You may have heard of the current suit the Raiderette cheerleaders have filed against the Raiders due to low and withheld payments. However, thanks to forced arbitration, the cheerleaders might have to dispute the suit with none other than the commissioner of the National Football League, instead of in a court of law.
What’s forced arbitration you ask? According to the National Association of Consumer Advocates, forced arbitration allows companies to require consumers or employees to waive their rights to sue, file class action lawsuits, or appeal the decision makers’ rulings. Unlike regular arbitration, forced arbitration is mandatory and legally binding.
What’s more, the problem with forced arbitration is that individuals are, more often than not, unaware they’ve agreed to a forced arbitration. In addition, forced arbitration really limits a consumer’s choices for resolving a dispute. Arbitrators do not have to follow the same legal precedents judges do in a court of law, defendants cannot appeal decisions made by an arbitrator, and unlawful practices such as: discrimination, harassment, abuse, wrongful termination, negligence, or scams are not things an employee or consumer can sue for.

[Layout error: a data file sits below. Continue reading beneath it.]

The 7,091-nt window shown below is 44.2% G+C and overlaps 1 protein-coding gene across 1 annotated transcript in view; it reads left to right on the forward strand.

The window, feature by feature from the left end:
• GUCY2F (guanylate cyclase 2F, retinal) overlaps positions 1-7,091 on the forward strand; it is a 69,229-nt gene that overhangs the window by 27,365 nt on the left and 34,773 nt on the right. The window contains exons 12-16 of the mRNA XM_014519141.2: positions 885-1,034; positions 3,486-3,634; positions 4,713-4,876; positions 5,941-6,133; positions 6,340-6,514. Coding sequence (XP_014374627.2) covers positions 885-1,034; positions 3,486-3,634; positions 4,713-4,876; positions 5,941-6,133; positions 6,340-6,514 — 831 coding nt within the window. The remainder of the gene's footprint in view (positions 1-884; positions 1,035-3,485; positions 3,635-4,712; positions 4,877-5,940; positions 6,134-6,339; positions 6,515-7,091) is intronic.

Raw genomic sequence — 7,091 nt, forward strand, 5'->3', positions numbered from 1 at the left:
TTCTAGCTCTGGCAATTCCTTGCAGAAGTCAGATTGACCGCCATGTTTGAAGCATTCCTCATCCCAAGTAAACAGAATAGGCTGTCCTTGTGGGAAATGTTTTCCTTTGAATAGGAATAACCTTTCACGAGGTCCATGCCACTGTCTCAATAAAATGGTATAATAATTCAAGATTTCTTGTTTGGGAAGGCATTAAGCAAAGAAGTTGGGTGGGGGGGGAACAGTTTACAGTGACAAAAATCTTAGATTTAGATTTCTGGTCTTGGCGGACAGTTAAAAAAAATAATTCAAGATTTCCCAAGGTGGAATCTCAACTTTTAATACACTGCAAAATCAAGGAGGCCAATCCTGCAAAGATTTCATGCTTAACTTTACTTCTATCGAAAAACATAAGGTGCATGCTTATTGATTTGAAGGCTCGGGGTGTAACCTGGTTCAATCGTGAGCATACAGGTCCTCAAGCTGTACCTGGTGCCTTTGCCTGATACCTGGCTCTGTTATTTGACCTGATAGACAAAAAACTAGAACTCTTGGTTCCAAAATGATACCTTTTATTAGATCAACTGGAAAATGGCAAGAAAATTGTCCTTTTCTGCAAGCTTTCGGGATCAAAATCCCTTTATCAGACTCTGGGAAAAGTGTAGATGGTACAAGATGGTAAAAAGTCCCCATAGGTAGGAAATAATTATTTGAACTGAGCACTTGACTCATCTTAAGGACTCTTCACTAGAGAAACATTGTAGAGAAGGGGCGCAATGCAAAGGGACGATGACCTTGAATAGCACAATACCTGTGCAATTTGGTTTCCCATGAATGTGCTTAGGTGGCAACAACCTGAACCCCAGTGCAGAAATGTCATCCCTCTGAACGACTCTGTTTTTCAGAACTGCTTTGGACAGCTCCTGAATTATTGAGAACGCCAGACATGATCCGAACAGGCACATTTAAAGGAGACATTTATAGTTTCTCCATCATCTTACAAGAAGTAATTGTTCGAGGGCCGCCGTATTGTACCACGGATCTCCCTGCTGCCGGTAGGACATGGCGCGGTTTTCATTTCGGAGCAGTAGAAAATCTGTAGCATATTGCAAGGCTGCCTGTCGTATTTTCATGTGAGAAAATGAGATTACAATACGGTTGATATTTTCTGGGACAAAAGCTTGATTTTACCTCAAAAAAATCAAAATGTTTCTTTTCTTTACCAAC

But it’s not just the Raiderettes who are dealing with arbitration issues. One arbitration study conducted by the Consumer Financial Protection Bureau (CFPB) has found that 9 out of 10 arbitration clauses block consumers from filing a class action lawsuit that are commonly used by credit card banks and checking account agreements.
Some of the highlights of the study also include:
- Bigger companies are more likely to use arbitration clauses
- Arbitration clauses are written in a more complex language than the rest of the contract
- Consumers rarely file arbitrations for disputes under $1,000
- Few consumers file a lawsuit in a small claims court to solve credit-card disputes
Forced arbitration “is something that’s been steadily rising over time,” said Rebecca Hamburg Cappy, Director of Alliance for Justice’s west coast office. “A big percentage of the workforce is required to sign a forced arbitration agreement.”
In fact, the National Employment Lawyers Association reports that between 15 to 20 percent of U.S. employers require a forced arbitration. This totals to up to as many as 30 million employees or a quarter of non-unionized employees.
Currently, there is a bill pending in Congress that would exclude forced arbitration in the workplace, antitrust, civil rights and consumer disputes. The Arbitration Fairness Act was sponsored by senator Al Franken (D-MN) in early May of 2013. The bill also states that “the validity and enforceability of an agreement to arbitrate shall be determined by a court, under federal law, rather than an arbitrator.”
“One of the main problems with forced arbitration is secrecy, the outcomes are confidential,” said Cappy. “If these cases are concluded behind the scenes, people are just not going to know when a company has behaved badly…It’s important for people to know that their rights are being taken away by these clauses and it’s important for Congress to consider passing the Arbitration Fairness Act to prevent any further spread.”